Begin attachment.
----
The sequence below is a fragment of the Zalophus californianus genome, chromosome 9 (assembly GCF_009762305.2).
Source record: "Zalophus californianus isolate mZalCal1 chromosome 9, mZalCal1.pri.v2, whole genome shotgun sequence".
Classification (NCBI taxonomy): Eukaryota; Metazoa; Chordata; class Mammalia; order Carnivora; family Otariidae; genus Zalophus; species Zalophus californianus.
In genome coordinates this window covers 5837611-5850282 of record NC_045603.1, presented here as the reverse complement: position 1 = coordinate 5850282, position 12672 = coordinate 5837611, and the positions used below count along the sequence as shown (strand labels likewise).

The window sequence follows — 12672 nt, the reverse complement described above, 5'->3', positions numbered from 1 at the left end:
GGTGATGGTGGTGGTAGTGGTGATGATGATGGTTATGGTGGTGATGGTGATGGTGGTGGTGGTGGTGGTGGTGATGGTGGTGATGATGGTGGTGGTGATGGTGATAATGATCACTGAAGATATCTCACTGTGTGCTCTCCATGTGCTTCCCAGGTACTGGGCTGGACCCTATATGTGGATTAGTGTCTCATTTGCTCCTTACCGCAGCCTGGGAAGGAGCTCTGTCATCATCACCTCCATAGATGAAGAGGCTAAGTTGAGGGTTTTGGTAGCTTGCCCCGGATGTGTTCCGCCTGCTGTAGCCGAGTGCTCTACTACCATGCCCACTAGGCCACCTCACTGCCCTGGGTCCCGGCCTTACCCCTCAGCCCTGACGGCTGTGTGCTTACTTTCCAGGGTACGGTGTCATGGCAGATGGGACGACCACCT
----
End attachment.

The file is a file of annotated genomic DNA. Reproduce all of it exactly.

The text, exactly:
The sequence below is a fragment of the Zalophus californianus genome, chromosome 9 (assembly GCF_009762305.2).
Source record: "Zalophus californianus isolate mZalCal1 chromosome 9, mZalCal1.pri.v2, whole genome shotgun sequence".
Classification (NCBI taxonomy): Eukaryota; Metazoa; Chordata; class Mammalia; order Carnivora; family Otariidae; genus Zalophus; species Zalophus californianus.
In genome coordinates this window covers 5837611-5850282 of record NC_045603.1, presented here as the reverse complement: position 1 = coordinate 5850282, position 12672 = coordinate 5837611, and the positions used below count along the sequence as shown (strand labels likewise).

The window sequence follows — 12672 nt, the reverse complement described above, 5'->3', positions numbered from 1 at the left end:
GGTGATGGTGGTGGTAGTGGTGATGATGATGGTTATGGTGGTGATGGTGATGGTGGTGGTGGTGGTGGTGGTGATGGTGGTGATGATGGTGGTGGTGATGGTGATAATGATCACTGAAGATATCTCACTGTGTGCTCTCCATGTGCTTCCCAGGTACTGGGCTGGACCCTATATGTGGATTAGTGTCTCATTTGCTCCTTACCGCAGCCTGGGAAGGAGCTCTGTCATCATCACCTCCATAGATGAAGAGGCTAAGTTGAGGGTTTTGGTAGCTTGCCCCGGATGTGTTCCGCCTGCTGTAGCCGAGTGCTCTACTACCATGCCCACTAGGCCACCTCACTGCCCTGGGTCCCGGCCTTACCCCTCAGCCCTGACGGCTGTGTGCTTACTTTCCAGGGTACGGTGTCATGGCAGATGGGACGACCACCT